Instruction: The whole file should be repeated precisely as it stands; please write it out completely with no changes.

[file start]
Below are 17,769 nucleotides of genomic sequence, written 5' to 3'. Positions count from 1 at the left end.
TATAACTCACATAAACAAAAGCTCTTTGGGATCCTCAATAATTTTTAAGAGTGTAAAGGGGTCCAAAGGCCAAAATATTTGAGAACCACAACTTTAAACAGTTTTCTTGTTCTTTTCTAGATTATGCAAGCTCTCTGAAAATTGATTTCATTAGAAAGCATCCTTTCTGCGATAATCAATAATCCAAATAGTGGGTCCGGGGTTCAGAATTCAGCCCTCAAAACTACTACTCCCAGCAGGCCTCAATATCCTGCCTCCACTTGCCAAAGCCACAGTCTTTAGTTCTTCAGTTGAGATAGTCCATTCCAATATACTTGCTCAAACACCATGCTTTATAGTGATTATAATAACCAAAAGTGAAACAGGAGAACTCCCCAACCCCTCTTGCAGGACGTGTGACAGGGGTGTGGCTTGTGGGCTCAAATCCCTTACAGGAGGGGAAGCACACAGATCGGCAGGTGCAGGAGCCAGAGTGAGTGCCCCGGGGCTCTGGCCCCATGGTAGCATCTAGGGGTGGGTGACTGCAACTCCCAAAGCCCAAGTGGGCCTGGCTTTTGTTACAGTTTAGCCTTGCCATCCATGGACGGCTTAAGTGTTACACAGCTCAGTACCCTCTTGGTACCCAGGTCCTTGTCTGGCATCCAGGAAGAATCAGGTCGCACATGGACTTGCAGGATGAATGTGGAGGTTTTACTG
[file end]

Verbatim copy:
Below are 17,769 nucleotides of genomic sequence, written 5' to 3'. Positions count from 1 at the left end.
TATAACTCACATAAACAAAAGCTCTTTGGGATCCTCAATAATTTTTAAGAGTGTAAAGGGGTCCAAAGGCCAAAATATTTGAGAACCACAACTTTAAACAGTTTTCTTGTTCTTTTCTAGATTATGCAAGCTCTCTGAAAATTGATTTCATTAGAAAGCATCCTTTCTGCGATAATCAATAATCCAAATAGTGGGTCCGGGGTTCAGAATTCAGCCCTCAAAACTACTACTCCCAGCAGGCCTCAATATCCTGCCTCCACTTGCCAAAGCCACAGTCTTTAGTTCTTCAGTTGAGATAGTCCATTCCAATATACTTGCTCAAACACCATGCTTTATAGTGATTATAATAACCAAAAGTGAAACAGGAGAACTCCCCAACCCCTCTTGCAGGACGTGTGACAGGGGTGTGGCTTGTGGGCTCAAATCCCTTACAGGAGGGGAAGCACACAGATCGGCAGGTGCAGGAGCCAGAGTGAGTGCCCCGGGGCTCTGGCCCCATGGTAGCATCTAGGGGTGGGTGACTGCAACTCCCAAAGCCCAAGTGGGCCTGGCTTTTGTTACAGTTTAGCCTTGCCATCCATGGACGGCTTAAGTGTTACACAGCTCAGTACCCTCTTGGTACCCAGGTCCTTGTCTGGCATCCAGGAAGAATCAGGTCGCACATGGACTTGCAGGATGAATGTGGAGGTTTTACTG